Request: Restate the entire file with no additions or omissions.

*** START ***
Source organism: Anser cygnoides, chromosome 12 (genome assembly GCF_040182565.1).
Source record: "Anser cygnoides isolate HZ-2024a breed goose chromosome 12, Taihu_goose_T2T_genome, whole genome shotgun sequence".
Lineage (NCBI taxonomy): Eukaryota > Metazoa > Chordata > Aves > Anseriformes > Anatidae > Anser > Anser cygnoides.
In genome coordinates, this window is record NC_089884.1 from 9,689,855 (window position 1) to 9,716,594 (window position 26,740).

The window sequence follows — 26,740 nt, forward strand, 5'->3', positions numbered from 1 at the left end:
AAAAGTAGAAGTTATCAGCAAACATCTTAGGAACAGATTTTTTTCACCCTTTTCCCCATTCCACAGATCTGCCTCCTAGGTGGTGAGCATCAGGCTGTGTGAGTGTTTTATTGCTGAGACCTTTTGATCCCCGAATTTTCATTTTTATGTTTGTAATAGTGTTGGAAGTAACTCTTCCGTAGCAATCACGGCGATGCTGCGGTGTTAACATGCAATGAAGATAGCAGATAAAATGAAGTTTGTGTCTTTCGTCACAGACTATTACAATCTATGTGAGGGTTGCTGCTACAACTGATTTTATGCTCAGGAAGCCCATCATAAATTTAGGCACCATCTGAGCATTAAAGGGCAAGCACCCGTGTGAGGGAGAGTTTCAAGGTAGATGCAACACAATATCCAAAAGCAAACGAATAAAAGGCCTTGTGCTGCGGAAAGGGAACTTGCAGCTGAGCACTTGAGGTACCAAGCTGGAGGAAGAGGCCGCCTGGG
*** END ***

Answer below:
Source organism: Anser cygnoides, chromosome 12 (genome assembly GCF_040182565.1).
Source record: "Anser cygnoides isolate HZ-2024a breed goose chromosome 12, Taihu_goose_T2T_genome, whole genome shotgun sequence".
Lineage (NCBI taxonomy): Eukaryota > Metazoa > Chordata > Aves > Anseriformes > Anatidae > Anser > Anser cygnoides.
In genome coordinates, this window is record NC_089884.1 from 9,689,855 (window position 1) to 9,716,594 (window position 26,740).

The window sequence follows — 26,740 nt, forward strand, 5'->3', positions numbered from 1 at the left end:
AAAAGTAGAAGTTATCAGCAAACATCTTAGGAACAGATTTTTTTCACCCTTTTCCCCATTCCACAGATCTGCCTCCTAGGTGGTGAGCATCAGGCTGTGTGAGTGTTTTATTGCTGAGACCTTTTGATCCCCGAATTTTCATTTTTATGTTTGTAATAGTGTTGGAAGTAACTCTTCCGTAGCAATCACGGCGATGCTGCGGTGTTAACATGCAATGAAGATAGCAGATAAAATGAAGTTTGTGTCTTTCGTCACAGACTATTACAATCTATGTGAGGGTTGCTGCTACAACTGATTTTATGCTCAGGAAGCCCATCATAAATTTAGGCACCATCTGAGCATTAAAGGGCAAGCACCCGTGTGAGGGAGAGTTTCAAGGTAGATGCAACACAATATCCAAAAGCAAACGAATAAAAGGCCTTGTGCTGCGGAAAGGGAACTTGCAGCTGAGCACTTGAGGTACCAAGCTGGAGGAAGAGGCCGCCTGGG